Plain in the city

A plain Quaker folk singer with a Juris Doctorate in his back pocket, salt in his blood, and a set of currach oars in the closet, Ulleann Pipes under his arm, guitar on his back, Anglo Irish baggage, wandering through New York City ... in constant amaze. Statement of Faithfulness. As a member of the Quaker Bloggers Ad Hoc Committee I affirm that I will be faithful to the Book of Discipline of my Meeting 15th Street Monthly Meeting of the Religious Society of Friends.

Thursday, December 09, 2004

An Unsent Letter

An unsent letter ... for consideration.

There is a plain clothes site, which also sells American Flag buttons, support the troops yellow ribbons, and nine eleven pins.

I am sitting and laboring, and considering this. I recall John Wollman's concern when he embraced the Delaware (I believe) warrior who ran at him with a tomahawk. He spent days after considering his motives in embracing the fellow -- spiritual bravado or true love. Where is my love in sending this, if their hearts are hardened to war? Are their hearts hardened to war?

To me, support for the killing of 100,000 men women and children of Iraq denies that we are one in God. Well, I'd appreciate anyone helping me in looking inside myself on this. Maybe, and I think this is likely, a letter is not the way, but rather I should look to finding a time to go, and labor with these plain Sisters and Brothers on this ... to ask them where God's love is found in their witness for patriotism...

My dear dear Friends and Sisters and Brothers in the Lord:
I have been looking to purchase a plain coat, and soon will be ordering a coat from you, when I have saved enough. It does a heart good to see clothes made as a witness for truth.

I am strongly led to address one more thing to you, not in the spirit of argument, but in deeply shared love of our common home in God. I am a plain Friend in Downtown New York. My wife and I witnessed the terrible day when so many of our nations children died. We know people who were killed, and I have heard that one attender of our meeting has been missing since that day and is thought to be among the uncounted, unfound dead.

On that day, as we sat in the gray ash, and ministered to strangers, Friends to our hearts, who were in shock and could not see the light ahead, nor could see God through the dark of that day, our feelings were feelings of profound sadness, not revenge. There is no end to a cycle of revenge. We Quakers, many like my family, came from Ireland, where wars of the justification of the last outrage lasted eight hundred years. The dark void of hatred can only be filled with love, love beyond the imagination of the mind, but so firmly born to heart by faith.

Peace is the greatest patriotism. We plain Quakers avoid the false gods of patriotic images. These may often obscure the truth. Born along on a wave of patriotism with flags and bunting generations have been led to die and kill for simple lies. But, not we Quakers, nor Amish, nor Mennonites, nor Brethren or Adventists. These, our grandparents were tortured in American jail cells for our witness to God's peace. After most wars we find that the reason given for fighting, was not the reason wars were fought.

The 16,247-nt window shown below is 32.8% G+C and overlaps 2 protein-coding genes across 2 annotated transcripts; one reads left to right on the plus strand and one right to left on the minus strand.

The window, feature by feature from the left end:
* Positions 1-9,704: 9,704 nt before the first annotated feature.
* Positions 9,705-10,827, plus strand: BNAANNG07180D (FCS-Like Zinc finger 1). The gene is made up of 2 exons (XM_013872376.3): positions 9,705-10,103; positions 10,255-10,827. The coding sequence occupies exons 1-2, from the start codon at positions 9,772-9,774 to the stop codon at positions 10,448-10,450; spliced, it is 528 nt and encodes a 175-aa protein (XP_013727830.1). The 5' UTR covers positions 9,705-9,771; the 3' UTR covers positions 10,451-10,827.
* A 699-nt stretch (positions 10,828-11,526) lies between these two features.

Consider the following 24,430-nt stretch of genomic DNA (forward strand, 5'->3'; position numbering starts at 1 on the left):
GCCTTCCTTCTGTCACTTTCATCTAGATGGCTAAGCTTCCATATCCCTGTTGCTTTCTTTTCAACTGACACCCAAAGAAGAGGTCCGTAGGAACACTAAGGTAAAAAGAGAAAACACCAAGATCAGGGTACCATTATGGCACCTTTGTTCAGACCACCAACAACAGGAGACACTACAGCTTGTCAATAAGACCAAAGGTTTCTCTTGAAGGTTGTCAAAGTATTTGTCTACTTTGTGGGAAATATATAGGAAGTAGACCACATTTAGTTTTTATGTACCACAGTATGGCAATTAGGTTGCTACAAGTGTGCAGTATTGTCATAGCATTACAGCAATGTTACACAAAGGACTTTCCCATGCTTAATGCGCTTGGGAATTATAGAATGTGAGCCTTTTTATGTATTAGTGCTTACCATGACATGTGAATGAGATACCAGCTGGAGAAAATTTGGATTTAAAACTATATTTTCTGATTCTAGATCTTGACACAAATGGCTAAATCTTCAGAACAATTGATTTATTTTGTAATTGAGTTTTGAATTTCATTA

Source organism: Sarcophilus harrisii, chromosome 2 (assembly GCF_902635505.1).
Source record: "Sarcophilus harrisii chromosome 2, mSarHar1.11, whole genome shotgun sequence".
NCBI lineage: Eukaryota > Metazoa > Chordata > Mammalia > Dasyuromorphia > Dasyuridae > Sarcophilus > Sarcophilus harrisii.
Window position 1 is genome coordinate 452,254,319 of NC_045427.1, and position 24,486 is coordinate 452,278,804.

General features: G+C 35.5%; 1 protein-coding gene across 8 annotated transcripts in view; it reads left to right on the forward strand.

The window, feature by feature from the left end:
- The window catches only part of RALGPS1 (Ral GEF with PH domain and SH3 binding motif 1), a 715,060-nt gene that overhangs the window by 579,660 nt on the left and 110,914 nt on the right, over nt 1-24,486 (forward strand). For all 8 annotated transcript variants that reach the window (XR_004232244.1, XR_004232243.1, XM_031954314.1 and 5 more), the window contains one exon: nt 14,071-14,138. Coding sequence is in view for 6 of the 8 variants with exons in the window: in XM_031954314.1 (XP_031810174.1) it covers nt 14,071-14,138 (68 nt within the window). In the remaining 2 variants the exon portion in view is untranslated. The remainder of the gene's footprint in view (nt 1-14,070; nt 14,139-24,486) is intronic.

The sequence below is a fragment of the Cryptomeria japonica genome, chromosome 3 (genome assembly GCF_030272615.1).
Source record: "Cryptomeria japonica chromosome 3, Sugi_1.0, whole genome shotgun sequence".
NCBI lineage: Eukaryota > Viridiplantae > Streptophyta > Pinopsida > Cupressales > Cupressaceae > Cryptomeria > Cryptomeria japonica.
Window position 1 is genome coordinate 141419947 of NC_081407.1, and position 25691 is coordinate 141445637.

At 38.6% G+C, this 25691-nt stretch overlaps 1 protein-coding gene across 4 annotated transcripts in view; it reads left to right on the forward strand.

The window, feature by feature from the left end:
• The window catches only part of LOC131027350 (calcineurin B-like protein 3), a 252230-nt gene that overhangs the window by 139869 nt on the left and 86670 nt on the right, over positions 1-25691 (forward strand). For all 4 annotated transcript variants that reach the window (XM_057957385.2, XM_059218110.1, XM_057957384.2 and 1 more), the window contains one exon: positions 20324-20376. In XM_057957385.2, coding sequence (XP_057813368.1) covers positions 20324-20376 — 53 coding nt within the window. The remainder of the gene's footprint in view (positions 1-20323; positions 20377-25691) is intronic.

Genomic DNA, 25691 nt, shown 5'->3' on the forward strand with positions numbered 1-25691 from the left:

I will not try to convince you, as I am convinced, that this is an evil war based on lies. I will ask you to consider that we have been lied to in the past about wars. We who choose not to fight, cannot make the mistake of murdering another because we believed a lie.

There is an old Quaker myth, that William Penn could not bring himself to stop wearing a sword, for fancy. He spoke to the founder of our faith, George Fox, about this, asking if he was wrong to do so. Fox told him to wear his sword as long as he could. In that spirit, I don't ask that you not sell patriotic buttons about the 11th day of the 9th month. But, I do ask you to search your heart for a fullness of love, that fullness of love that already leads you to say, "I cannot fight," and more that fullness of love that will lead you to gently take another's hand and say, "for love of our God and our land, please do not kill."

In the light of that love, we Quakers have maintained schools in places our nation tells us are full of people who will kill us because we are not sisters and brothers to them. We have not found this to be true. We have found that Moslems of all persuasions have welcomed us in the mutual love of one God, when we came as sisters and brothers to offer all we could in the face of need.
This is not only true of Quakers. When the UN office was bombed in Iraq, a friend who was close to my heart, a former friend, professor and mentor was killed. Arthur Helton devoted his life to bringing aid to all in need, often while wars were fought around him. He was a shinning example of God's courage to love. He was not killed by the Iraqi who planted the bomb anymore than he was killed by the soldiers who we sent to their land. He was killed by war. War is the enemy of God, not the soldiers on either side. We are commanded to love against all human reason.

In closing, I have seen war first hand. I went to war with a camera and an openness to learn. Much that I learned has a weight to bear. That weight is always lifted by God's love. It is our human instinct to want to stop the hearts of those we fear. It is Gods love that teaches us to take into our heart those we fear and in so doing melt their fear of us.

Yours in the light and with the greatest measure of FriendshipLarry Otway


Post a Comment

<< Home